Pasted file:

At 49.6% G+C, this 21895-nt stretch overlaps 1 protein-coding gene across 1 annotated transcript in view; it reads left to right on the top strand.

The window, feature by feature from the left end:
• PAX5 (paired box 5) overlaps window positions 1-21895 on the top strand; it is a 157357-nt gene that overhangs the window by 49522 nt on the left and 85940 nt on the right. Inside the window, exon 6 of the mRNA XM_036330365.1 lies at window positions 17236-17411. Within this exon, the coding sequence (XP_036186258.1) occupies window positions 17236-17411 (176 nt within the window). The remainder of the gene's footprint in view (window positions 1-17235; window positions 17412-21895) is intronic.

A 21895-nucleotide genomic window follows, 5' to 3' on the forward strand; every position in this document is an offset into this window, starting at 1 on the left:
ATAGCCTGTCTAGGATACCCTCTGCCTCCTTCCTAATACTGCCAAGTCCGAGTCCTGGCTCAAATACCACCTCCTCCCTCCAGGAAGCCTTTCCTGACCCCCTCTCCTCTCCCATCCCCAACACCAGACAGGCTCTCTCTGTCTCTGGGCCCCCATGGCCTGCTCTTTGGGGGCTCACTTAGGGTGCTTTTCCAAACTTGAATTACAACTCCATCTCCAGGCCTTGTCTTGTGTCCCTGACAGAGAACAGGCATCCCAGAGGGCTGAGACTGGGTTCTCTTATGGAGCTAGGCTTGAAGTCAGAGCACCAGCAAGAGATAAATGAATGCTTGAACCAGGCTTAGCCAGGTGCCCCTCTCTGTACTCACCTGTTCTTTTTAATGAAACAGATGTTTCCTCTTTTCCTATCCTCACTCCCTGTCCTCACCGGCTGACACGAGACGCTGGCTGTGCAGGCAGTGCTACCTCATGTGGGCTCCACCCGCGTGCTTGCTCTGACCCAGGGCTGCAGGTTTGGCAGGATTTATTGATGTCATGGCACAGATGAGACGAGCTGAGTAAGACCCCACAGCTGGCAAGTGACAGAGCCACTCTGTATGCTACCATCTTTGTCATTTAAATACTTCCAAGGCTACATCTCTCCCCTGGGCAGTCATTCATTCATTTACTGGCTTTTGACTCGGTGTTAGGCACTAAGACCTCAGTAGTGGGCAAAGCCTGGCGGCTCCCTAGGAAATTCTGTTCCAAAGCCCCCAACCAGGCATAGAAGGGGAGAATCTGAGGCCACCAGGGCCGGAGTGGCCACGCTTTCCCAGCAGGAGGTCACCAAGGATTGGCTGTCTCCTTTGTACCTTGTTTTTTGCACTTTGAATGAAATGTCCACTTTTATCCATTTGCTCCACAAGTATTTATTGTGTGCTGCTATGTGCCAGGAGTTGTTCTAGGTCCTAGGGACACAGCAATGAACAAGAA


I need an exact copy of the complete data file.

At 49.6% G+C, this 21895-nt stretch overlaps 1 protein-coding gene across 1 annotated transcript in view; it reads left to right on the top strand.

The window, feature by feature from the left end:
• PAX5 (paired box 5) overlaps window positions 1-21895 on the top strand; it is a 157357-nt gene that overhangs the window by 49522 nt on the left and 85940 nt on the right. Inside the window, exon 6 of the mRNA XM_036330365.1 lies at window positions 17236-17411. Within this exon, the coding sequence (XP_036186258.1) occupies window positions 17236-17411 (176 nt within the window). The remainder of the gene's footprint in view (window positions 1-17235; window positions 17412-21895) is intronic.

A 21895-nucleotide genomic window follows, 5' to 3' on the forward strand; every position in this document is an offset into this window, starting at 1 on the left:
ATAGCCTGTCTAGGATACCCTCTGCCTCCTTCCTAATACTGCCAAGTCCGAGTCCTGGCTCAAATACCACCTCCTCCCTCCAGGAAGCCTTTCCTGACCCCCTCTCCTCTCCCATCCCCAACACCAGACAGGCTCTCTCTGTCTCTGGGCCCCCATGGCCTGCTCTTTGGGGGCTCACTTAGGGTGCTTTTCCAAACTTGAATTACAACTCCATCTCCAGGCCTTGTCTTGTGTCCCTGACAGAGAACAGGCATCCCAGAGGGCTGAGACTGGGTTCTCTTATGGAGCTAGGCTTGAAGTCAGAGCACCAGCAAGAGATAAATGAATGCTTGAACCAGGCTTAGCCAGGTGCCCCTCTCTGTACTCACCTGTTCTTTTTAATGAAACAGATGTTTCCTCTTTTCCTATCCTCACTCCCTGTCCTCACCGGCTGACACGAGACGCTGGCTGTGCAGGCAGTGCTACCTCATGTGGGCTCCACCCGCGTGCTTGCTCTGACCCAGGGCTGCAGGTTTGGCAGGATTTATTGATGTCATGGCACAGATGAGACGAGCTGAGTAAGACCCCACAGCTGGCAAGTGACAGAGCCACTCTGTATGCTACCATCTTTGTCATTTAAATACTTCCAAGGCTACATCTCTCCCCTGGGCAGTCATTCATTCATTTACTGGCTTTTGACTCGGTGTTAGGCACTAAGACCTCAGTAGTGGGCAAAGCCTGGCGGCTCCCTAGGAAATTCTGTTCCAAAGCCCCCAACCAGGCATAGAAGGGGAGAATCTGAGGCCACCAGGGCCGGAGTGGCCACGCTTTCCCAGCAGGAGGTCACCAAGGATTGGCTGTCTCCTTTGTACCTTGTTTTTTGCACTTTGAATGAAATGTCCACTTTTATCCATTTGCTCCACAAGTATTTATTGTGTGCTGCTATGTGCCAGGAGTTGTTCTAGGTCCTAGGGACACAGCAATGAACAAGAA